To anybody that has been recently infected, I would say, don't be scared. Hold your head up high, and start to immediately educate yourself on how to live with this chronic illness. It fucking sucks, but it doesn't have to be a death sentence anymore. It is definitely serious and needs to be understood thoroughly to continue to live a long life. That includes, medically, mentally, and physically! I've learned to do the hard work in living healthy or else suffer a long and slow living death.
It's all incredibly overwhelming, but we shouldn't be afraid to ask for help. That is something I've have learned. The state of Illinois is incredibly rich with resources to help those in need. There are people and Organizations that are there for you 24/7. Don't be afraid to ask for help!
Do you know the guy who gave it to you? If so, did he know he was HIV+?
I didn't know the guy that infected me. I met him on a Sunday afternoon. I ended up getting drunk, but still managed to ask him if he was positive. I kind of suspected. He told me yes and we began going at it, first protected, but then unprotected. I just let it happen! I don't quite understand why I did that. It's as if I let it happen, sobered up and then said to myself what in the fuck did I do. I don't know why I did that. It's so embarrassing and I am very ashamed of my actions, especially when I am someone that is educated about this subject and knew the importance of safe sex. Clearly I was not in the state to make healthy decisions.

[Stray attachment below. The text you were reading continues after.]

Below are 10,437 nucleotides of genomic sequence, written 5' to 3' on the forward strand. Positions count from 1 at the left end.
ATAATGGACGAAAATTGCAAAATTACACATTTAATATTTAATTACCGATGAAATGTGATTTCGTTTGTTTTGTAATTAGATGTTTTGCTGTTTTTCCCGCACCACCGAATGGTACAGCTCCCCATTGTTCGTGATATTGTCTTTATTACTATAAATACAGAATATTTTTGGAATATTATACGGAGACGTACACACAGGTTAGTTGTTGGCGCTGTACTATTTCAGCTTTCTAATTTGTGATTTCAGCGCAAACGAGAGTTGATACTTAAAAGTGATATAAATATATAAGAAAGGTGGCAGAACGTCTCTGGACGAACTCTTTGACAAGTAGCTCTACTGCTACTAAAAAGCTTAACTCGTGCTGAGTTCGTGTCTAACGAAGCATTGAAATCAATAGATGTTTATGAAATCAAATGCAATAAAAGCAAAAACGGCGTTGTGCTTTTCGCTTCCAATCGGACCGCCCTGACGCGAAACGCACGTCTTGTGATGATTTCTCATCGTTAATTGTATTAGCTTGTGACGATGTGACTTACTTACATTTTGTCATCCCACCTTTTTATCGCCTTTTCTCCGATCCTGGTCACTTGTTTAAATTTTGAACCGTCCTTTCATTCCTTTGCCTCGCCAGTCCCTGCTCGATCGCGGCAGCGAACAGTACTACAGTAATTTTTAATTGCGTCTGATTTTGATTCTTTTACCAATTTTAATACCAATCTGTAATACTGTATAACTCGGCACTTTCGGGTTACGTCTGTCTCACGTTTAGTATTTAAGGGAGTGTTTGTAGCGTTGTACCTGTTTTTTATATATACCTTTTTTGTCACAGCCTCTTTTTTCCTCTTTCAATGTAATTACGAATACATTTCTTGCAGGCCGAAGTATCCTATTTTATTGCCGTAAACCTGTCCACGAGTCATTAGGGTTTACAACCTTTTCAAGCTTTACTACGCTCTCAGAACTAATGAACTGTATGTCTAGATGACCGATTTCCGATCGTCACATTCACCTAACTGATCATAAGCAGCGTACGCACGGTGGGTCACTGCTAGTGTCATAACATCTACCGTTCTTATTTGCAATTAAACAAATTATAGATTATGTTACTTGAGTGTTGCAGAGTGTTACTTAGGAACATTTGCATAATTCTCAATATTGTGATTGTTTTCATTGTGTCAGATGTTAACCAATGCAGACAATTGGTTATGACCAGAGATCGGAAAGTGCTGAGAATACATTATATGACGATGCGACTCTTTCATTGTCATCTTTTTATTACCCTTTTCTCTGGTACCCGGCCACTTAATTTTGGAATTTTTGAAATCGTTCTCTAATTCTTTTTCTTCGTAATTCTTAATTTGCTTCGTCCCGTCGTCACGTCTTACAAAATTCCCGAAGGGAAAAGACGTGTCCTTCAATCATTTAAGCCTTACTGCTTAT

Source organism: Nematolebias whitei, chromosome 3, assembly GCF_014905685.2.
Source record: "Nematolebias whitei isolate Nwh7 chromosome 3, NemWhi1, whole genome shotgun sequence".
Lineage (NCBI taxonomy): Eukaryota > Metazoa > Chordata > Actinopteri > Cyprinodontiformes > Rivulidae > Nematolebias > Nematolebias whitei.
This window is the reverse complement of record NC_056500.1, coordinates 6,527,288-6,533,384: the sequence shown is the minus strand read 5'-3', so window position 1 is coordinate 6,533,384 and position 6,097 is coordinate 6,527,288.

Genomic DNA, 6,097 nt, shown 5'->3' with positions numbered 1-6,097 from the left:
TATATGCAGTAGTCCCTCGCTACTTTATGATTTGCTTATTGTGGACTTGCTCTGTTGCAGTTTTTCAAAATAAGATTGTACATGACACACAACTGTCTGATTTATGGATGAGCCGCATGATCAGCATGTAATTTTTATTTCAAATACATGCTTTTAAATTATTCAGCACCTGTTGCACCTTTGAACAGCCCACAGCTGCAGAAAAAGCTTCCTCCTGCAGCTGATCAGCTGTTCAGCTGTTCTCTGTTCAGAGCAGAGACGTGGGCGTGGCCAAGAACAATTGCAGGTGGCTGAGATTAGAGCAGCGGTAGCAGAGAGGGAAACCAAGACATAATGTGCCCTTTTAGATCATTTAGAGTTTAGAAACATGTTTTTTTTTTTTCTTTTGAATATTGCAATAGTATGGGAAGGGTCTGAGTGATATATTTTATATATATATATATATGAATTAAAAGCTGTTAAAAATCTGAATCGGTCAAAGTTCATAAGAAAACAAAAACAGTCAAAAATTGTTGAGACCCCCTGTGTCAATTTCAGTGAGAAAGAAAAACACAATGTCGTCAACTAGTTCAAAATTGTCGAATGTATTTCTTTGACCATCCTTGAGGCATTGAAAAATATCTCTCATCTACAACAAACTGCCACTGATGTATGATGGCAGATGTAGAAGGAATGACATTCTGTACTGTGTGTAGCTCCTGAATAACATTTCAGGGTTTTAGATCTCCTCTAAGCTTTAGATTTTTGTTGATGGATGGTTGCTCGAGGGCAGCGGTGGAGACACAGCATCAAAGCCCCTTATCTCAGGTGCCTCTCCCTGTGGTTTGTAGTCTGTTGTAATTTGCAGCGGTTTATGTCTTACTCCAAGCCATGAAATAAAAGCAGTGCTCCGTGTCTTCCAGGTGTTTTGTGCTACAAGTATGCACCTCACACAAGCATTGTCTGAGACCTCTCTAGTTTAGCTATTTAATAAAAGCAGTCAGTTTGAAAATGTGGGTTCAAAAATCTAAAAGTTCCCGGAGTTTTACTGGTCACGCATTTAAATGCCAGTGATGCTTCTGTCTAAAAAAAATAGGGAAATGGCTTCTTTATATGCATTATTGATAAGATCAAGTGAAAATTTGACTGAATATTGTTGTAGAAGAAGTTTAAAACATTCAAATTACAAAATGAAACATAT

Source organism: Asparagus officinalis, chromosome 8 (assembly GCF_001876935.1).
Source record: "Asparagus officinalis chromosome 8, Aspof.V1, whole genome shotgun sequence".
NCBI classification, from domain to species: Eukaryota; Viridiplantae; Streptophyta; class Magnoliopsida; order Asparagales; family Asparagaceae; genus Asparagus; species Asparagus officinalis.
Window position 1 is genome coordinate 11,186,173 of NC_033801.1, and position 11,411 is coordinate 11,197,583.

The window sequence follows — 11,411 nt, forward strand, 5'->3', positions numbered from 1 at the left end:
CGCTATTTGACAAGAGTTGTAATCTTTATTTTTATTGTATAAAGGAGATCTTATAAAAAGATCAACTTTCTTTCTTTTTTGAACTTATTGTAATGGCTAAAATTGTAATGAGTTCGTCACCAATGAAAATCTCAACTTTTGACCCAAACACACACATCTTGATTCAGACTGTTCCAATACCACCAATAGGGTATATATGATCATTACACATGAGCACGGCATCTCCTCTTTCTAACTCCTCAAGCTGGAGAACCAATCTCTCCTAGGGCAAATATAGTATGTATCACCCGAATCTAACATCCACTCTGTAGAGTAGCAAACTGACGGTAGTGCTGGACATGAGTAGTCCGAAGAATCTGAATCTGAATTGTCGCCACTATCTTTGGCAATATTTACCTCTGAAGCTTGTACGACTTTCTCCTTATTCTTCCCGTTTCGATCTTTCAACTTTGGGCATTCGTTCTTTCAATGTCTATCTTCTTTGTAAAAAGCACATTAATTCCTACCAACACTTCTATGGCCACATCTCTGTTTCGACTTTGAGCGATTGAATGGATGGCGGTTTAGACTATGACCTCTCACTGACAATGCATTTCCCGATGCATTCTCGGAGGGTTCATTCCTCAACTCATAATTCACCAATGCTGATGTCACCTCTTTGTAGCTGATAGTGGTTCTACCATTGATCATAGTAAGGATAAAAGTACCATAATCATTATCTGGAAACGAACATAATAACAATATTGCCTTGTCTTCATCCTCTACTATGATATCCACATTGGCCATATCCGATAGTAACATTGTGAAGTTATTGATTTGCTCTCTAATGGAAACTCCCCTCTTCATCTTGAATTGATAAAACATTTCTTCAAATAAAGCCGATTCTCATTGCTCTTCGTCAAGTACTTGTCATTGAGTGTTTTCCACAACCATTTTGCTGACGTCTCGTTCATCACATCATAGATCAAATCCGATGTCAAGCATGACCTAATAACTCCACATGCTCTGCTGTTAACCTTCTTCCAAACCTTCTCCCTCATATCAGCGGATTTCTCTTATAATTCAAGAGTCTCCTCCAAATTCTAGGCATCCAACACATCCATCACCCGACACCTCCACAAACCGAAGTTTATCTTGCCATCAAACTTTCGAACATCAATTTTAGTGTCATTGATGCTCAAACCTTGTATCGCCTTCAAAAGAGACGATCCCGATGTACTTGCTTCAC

As you can see, Jay is willing to be transparent about his experience with the hope that he will help countless readers. I applaud Jay for his courage and vulnerability in this venture.
Even now as Jay and I prepare this four part series; there is someone being told they are HIV+. I am hopeful that Jay's story will help them. We also want to help prevent people from being diagnosed. I challenge everyone to play safe; get tested; and make healthy choices!